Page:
by Kevin Akin
Posted on January 4, 2012 by the Website Workers Council
For more coverage of the new Peace and Freedom Alliance, click here.
The Peace and Freedom Party of California has twice been part of national electoral formations: First in 1968, as part of the national Peace and Freedom Party that had a convention in Ann Arbor, and next as the largest affiliate of the Peoples Party, that ran presidential tickets in 1972 and 1976. Now, the PFP is again seeking to organize and seek ballot status in states outside California, for 2012 and beyond.
A conference in San Francisco on December 10 and 11, 2011, decided to form the "Peace and Freedom Alliance." Participants from affiliates (and representatives of two not-yet-affiliated organizations) agreed that the National Organizing Committee 2012, a delegated body with representation from each affiliate, will be the governing body of the Alliance for the time being. The NOC2012 will consider united ballot-access projects in specific states. Meanwhile, existing or newly-formed organizations in the various states are invited to affiliate (using either the Peace and Freedom name or whatever name they choose).
Meanwhile, the Peace and Freedom Party California State Central Committee adopted a procedure for groups in other states to be recognized as affliates of the Peace and Freedom Party, entitled to use the party's name and logo. A committee appointed by the SCC (the same people as the PFP-California representatives on the NOC2012) needs to approve applications, which are to include the names and contact information of the founding officers together with a brief organizing plan, and the new state PFP group becomes official. New PFP groups would then be expected to seek affiliation with the Peace and Freedom Alliance through the NOC2012.
What makes Peace and Freedom different from all other groups on the Left? Why are members of many Left groups, along with unaffiliated Leftists, willing to join in this effort? Peace and Freedom is unique in that it is a non-sectarian multi-tendency group that seeks ballot status and electoral action and representation for all on the left, regardless of membership or non-membership in particular groups.
The primary emphasis of Peace and Freedom at this point is mobilizing candidates for Senate, Congress, and state and local office to run as representatives of the broad movements of the day. As an electoral arm of the movement, Peace and Freedom wants to run real working people to represent the working class. (Not to represent various factions of the 1%, as the big-money parties do.) Anyone who is a possible candidate, or knows one, is encouraged to get in touch with the NOC2012. A draft short election platform for Senate and Congress is being developed, and candidates and their supporters are asked to help develop it.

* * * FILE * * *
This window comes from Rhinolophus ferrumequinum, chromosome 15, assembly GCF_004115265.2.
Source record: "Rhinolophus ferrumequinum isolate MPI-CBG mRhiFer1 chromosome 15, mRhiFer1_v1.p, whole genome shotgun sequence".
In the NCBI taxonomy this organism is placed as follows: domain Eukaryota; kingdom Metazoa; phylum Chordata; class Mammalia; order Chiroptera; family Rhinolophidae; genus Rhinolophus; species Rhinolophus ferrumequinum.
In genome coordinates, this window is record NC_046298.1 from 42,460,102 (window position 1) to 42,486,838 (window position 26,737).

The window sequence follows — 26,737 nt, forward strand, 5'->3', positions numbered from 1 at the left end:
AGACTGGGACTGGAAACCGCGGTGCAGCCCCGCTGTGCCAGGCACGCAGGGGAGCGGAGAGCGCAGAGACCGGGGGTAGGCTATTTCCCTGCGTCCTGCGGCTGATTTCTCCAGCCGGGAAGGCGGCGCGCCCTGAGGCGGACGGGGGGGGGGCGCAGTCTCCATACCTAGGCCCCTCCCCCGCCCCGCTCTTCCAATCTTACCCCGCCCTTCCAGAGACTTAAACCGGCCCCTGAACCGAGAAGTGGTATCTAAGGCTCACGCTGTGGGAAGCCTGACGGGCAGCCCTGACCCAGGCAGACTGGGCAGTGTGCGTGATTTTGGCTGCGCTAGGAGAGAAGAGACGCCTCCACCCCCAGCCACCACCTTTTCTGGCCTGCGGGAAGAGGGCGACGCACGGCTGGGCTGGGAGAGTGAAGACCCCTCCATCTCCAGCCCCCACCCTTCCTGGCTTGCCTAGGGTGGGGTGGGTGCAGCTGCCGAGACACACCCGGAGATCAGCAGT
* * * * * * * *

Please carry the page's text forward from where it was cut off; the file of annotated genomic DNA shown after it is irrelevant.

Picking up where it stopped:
The question of presidential candidacies is a complex one, particularly as two (apparently soon to be three) Left parties with activists involved in the Peace and Freedom Alliance are putting forward their own presidential tickets. While the NOC2012 may later adopt some precess for developing a presidential nomination, this currently seems likelier for 2016 than for 2012. (In 1968, there were two presidential nominees of various Peace and Freedom state parties, Eldridge Cleaver and Dick Gregory, and there were even more vice-presidential nominees in the various states.) As things now stand, there will be a ticket nominated by the California PFP at its August 4/5 state convention to appear on the California ballot, and each state affiliate may have a presidential ticket, whether the same as California's or not. The choice appears right now to be up to the state affiliates. At this point, there is no way to know who will be nominated in California.
There is no doubt that the lack of a clearly-identified national ticket will be confusing, but clarity on the goal of obtaining ballot access for real champions of the working class, and representatives of the building movements against the oppressive rule of the ultra-rich, should help bring people into the national effort.
For more information see the website at noc2012.org, and write to the interim chair of the NOC2012 at kevinakin1950 - at - hotmail.com.
Kevin Akin is a member of the State Executive Committee and interim chair of the National Organizing Committee.